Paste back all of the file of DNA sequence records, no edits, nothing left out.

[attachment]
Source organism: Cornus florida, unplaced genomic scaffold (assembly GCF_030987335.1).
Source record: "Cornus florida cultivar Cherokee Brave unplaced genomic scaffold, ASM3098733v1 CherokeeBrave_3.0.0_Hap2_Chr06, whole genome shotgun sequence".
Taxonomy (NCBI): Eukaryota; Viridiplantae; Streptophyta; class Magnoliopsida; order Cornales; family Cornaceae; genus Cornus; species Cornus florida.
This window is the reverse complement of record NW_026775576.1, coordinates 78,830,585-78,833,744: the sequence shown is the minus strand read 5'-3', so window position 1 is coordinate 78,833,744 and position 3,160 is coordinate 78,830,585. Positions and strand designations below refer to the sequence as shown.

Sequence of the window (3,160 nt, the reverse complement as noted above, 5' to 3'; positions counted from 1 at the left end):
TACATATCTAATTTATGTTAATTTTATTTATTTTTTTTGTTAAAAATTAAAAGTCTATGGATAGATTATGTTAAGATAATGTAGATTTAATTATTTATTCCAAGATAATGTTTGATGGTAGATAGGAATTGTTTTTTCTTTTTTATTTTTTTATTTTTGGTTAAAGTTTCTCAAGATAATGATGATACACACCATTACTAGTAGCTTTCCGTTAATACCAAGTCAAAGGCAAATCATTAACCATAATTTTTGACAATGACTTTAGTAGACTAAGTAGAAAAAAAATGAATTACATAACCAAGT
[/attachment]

Source organism: Cornus florida, unplaced genomic scaffold (assembly GCF_030987335.1).
Source record: "Cornus florida cultivar Cherokee Brave unplaced genomic scaffold, ASM3098733v1 CherokeeBrave_3.0.0_Hap2_Chr06, whole genome shotgun sequence".
Taxonomy (NCBI): Eukaryota; Viridiplantae; Streptophyta; class Magnoliopsida; order Cornales; family Cornaceae; genus Cornus; species Cornus florida.
This window is the reverse complement of record NW_026775576.1, coordinates 78,830,585-78,833,744: the sequence shown is the minus strand read 5'-3', so window position 1 is coordinate 78,833,744 and position 3,160 is coordinate 78,830,585. Positions and strand designations below refer to the sequence as shown.

Sequence of the window (3,160 nt, the reverse complement as noted above, 5' to 3'; positions counted from 1 at the left end):
TACATATCTAATTTATGTTAATTTTATTTATTTTTTTTGTTAAAAATTAAAAGTCTATGGATAGATTATGTTAAGATAATGTAGATTTAATTATTTATTCCAAGATAATGTTTGATGGTAGATAGGAATTGTTTTTTCTTTTTTATTTTTTTATTTTTGGTTAAAGTTTCTCAAGATAATGATGATACACACCATTACTAGTAGCTTTCCGTTAATACCAAGTCAAAGGCAAATCATTAACCATAATTTTTGACAATGACTTTAGTAGACTAAGTAGAAAAAAAATGAATTACATAACCAAGT